Michigan is a historic part of America's Rust Belt, and the state's legacy of labor workers leaves little doubt why it ranks 10th in the country for deaths attributed to malignant mesothelioma and asbestosis. The automobile industry was founded in Detroit, Michigan, by Henry Ford, whose other key contribution to American work culture was assembly line manufacturing.Find Top Doctors in Michigan
ranking in U.S. for mesothelioma & asbestosis deaths
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Automobiles from Detroit are partially responsible for the high rate of asbestos-related diseases because a number of car parts contained asbestos prior to the 1990s. Asbestos was used to make heat-resistant automobile parts, including transmission components, clutches, brake pads, spark plugs, electrical systems gaskets and more. Every year, more than 100 deaths in Michigan are attributed to asbestos. National cancer statistics show the incidence of respiratory cancers in the state are 8 percent higher than the national average.
In Michigan, pipefitters, mechanical engineers, electricians, school teachers, construction workers and assembly line personnel are at an increased risk of developing asbestos-related health conditions.
Auto industry workers were exposed to countless asbestos-containing components. This exposed assembly line workers and those building the components to hazardous fibers and asbestos dust.
Historically, the highest concentrations of mesothelioma and asbestosis cases in Michigan are located in the Detroit metropolitan area and the state's most populous counties, including Wayne County, Oakland County and Macomb County. Each of these three counties reported more than 100 asbestos-related deaths in the 23-year span from 1979-2001. Researchers believe that this is an underestimate, as the government did not begin recording mesothelioma deaths until 1999.
President George W. Bush participated in a 2005 town hall meeting about asbestos legislation in Clinton Township, Michigan. Bush, who hails from Texas, a state that has cracked down on mass torts related to asbestos, argued for Congress to pass a set of national asbestos laws. Congress did not take any action related to asbestos.
Recording-breaking verdicts for asbestos lawsuits have been brought against the largest auto manufactures in Michigan, but these trials were completed in other states. One asbestos-related lawsuit against auto manufacturers in New York resulted in a $53 million verdict for a long-time brake mechanic.
After 16 years of out-of-court settlements, Michigan man Reed Avram was awarded a verdict of $542,000 in 2009 for asbestosis linked to components supplied by the McMaster-Carr Supply Company. It was the first asbestosis case to make it to verdict in Michigan since 1992.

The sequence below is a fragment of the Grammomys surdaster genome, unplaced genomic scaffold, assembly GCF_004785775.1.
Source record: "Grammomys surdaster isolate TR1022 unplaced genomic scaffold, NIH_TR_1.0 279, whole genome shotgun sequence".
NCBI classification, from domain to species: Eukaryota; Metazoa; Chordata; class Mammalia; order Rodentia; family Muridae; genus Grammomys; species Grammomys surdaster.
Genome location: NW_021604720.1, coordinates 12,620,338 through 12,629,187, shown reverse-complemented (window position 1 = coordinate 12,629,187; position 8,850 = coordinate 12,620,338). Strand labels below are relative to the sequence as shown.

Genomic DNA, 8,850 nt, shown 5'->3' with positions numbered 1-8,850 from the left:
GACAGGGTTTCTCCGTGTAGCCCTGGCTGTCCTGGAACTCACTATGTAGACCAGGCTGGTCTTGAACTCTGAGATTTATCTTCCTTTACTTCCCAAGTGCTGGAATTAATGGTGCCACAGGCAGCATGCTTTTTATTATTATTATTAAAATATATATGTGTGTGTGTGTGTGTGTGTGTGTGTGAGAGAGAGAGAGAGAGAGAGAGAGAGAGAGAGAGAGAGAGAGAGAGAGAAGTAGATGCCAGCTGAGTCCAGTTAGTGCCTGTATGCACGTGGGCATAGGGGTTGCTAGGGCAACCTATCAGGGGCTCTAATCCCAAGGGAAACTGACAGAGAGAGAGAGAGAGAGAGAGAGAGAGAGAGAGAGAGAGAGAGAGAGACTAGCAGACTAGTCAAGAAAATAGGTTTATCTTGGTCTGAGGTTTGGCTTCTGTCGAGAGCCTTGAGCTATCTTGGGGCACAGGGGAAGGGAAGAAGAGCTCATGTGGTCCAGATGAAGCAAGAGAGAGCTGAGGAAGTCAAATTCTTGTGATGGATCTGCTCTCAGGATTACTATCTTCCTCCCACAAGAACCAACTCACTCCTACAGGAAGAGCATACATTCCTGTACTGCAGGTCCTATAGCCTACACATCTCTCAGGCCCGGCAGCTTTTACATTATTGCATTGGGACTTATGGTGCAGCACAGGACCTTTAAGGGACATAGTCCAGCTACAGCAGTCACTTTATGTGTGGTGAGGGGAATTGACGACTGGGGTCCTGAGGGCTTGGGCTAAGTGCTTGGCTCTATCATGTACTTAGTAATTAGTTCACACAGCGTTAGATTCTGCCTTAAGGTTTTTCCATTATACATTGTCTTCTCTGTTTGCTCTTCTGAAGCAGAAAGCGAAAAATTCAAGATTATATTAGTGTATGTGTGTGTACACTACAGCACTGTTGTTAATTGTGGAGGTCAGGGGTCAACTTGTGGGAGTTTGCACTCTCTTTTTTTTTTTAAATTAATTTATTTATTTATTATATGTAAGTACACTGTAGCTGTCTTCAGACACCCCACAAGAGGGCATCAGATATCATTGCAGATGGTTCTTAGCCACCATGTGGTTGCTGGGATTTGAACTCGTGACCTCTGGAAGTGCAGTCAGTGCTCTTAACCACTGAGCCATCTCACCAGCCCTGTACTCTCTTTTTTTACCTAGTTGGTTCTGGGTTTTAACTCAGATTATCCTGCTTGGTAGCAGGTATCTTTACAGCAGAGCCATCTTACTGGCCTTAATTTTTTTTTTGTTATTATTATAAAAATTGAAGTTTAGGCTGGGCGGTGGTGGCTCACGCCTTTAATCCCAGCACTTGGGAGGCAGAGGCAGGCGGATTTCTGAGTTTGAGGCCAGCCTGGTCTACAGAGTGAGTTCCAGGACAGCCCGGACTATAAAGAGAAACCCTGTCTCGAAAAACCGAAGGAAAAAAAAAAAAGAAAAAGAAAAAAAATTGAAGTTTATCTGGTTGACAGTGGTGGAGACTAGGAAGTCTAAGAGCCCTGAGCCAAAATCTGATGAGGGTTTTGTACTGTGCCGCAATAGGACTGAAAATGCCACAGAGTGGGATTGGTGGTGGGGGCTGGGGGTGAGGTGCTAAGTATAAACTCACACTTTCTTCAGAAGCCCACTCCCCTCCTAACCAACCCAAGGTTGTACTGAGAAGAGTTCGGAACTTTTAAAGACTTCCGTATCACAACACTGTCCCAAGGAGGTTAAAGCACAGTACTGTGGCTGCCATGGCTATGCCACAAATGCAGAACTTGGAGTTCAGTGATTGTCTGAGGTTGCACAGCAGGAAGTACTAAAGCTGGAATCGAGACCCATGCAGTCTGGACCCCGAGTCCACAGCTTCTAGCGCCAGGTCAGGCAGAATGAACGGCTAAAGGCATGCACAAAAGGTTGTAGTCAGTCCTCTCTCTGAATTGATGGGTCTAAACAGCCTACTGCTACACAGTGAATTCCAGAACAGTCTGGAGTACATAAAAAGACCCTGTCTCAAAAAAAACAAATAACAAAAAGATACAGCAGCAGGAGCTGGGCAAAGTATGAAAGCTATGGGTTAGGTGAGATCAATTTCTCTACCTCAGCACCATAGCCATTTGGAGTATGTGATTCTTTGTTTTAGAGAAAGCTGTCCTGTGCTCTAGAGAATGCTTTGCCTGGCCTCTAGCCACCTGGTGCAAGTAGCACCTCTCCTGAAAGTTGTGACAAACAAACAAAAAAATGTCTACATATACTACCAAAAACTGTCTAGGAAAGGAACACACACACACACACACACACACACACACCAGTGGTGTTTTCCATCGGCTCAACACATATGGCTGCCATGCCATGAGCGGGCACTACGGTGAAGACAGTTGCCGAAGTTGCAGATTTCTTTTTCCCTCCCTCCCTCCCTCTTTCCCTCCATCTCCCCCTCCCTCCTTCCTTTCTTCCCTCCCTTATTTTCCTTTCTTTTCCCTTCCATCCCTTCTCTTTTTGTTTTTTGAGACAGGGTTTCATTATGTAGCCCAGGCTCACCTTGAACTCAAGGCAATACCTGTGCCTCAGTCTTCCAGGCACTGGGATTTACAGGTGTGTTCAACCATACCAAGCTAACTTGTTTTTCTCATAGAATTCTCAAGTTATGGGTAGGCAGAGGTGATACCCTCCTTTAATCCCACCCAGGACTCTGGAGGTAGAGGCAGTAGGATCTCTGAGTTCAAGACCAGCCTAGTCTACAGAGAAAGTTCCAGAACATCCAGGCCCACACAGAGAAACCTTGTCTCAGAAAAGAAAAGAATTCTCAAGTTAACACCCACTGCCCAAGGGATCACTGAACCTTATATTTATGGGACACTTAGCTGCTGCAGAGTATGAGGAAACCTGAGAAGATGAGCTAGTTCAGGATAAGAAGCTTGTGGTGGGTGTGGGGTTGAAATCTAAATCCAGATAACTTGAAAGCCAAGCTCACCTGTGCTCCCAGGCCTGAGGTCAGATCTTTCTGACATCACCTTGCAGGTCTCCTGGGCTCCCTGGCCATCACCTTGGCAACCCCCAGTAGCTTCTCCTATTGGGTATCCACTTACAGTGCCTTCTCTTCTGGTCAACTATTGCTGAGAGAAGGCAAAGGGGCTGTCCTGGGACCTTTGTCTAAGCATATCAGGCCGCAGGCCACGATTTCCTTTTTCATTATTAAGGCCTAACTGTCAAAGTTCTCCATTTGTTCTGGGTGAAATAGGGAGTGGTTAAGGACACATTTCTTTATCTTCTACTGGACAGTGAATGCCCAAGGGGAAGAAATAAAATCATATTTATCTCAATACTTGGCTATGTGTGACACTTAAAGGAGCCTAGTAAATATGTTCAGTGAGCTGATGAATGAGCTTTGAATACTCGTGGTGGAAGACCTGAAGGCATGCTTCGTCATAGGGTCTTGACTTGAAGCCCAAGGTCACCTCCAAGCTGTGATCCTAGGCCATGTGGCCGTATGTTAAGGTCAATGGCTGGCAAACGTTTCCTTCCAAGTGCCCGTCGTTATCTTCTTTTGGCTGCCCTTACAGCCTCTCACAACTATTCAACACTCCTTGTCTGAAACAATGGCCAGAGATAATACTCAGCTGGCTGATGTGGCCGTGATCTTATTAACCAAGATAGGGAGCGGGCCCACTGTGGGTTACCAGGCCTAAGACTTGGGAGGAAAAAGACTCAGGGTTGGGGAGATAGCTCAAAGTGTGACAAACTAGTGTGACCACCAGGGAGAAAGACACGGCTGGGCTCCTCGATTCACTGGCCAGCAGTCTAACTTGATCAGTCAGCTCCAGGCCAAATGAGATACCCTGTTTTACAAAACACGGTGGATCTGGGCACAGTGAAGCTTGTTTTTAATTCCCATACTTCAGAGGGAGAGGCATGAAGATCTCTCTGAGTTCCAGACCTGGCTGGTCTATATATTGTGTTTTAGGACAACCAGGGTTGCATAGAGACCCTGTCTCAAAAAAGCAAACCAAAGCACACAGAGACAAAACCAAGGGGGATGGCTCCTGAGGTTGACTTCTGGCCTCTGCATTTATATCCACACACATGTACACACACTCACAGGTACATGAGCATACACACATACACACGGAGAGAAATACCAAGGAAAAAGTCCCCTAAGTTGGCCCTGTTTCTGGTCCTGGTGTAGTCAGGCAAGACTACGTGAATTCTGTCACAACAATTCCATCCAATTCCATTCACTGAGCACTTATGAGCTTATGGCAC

Brake mechanics who work on old and new automobiles are at risk of asbestos exposure. The first U.S. asbestos brake linings were made in 1906. Chrysotile asbestos has been the primary type of asbestos used in brake manufacturing in the U.S., historically making up approximately 50 percent of the composition of brake linings and shoes.
It wasnt until the late 1980s and early 90s that a decline in asbestos brake manufacturing occurred. By 2004, it wasnt clear if brakes containing asbestos were being manufactured in the U.S., but they were certainly being imported, used and sold. Imports of asbestos-containing friction products doubled between 1990 and 1994 and have steadily risen since.
The manufacturing of asbestos-containing auto parts exposed factory workers to potentially harmful levels of asbestos dust. Grinding and molding of asbestos brake and clutch parts generated a lot of dust, and poor exhaust ventilation played a role in exposure.
In addition to auto industry workers, thousands of workers exposed to asbestos in Michigan factories have filed lawsuits. However, 2,000 cases were dismissed in 2008 after a Wayne County judge threw out the testimony of an expert witness deemed not qualified to read X-rays.
Naturally occurring deposits of asbestos are found in five areas of Michigan, including Iron Mountain, Marquette, Negaunee, Niagara and Norway. Large amounts of vermiculite contaminated with asbestos fibers also were brought into Michigan for processing. According to the Michigan Department of Community Health, the W.R. Grace Company, which owns mines in Libby, Montana, sent 163,000 tons of contaminated vermiculite to Michigan for processing. According to the Michigan Department of Community Health, the W.R. Grace Company, which owned a vermiculite mine in Libby, Montana, sent 163,000 tons of contaminated vermiculite to Michigan for processing. Data from the Agency for Toxic Substances and Disease Registry shows residents in seven Michigan cities processed vermiculite and generated asbestos dust between 1948 and 1989.
Grace filed for bankruptcy in 2001 after facing 250,000 asbestos lawsuits but it still generates an annual income of $2 billion.
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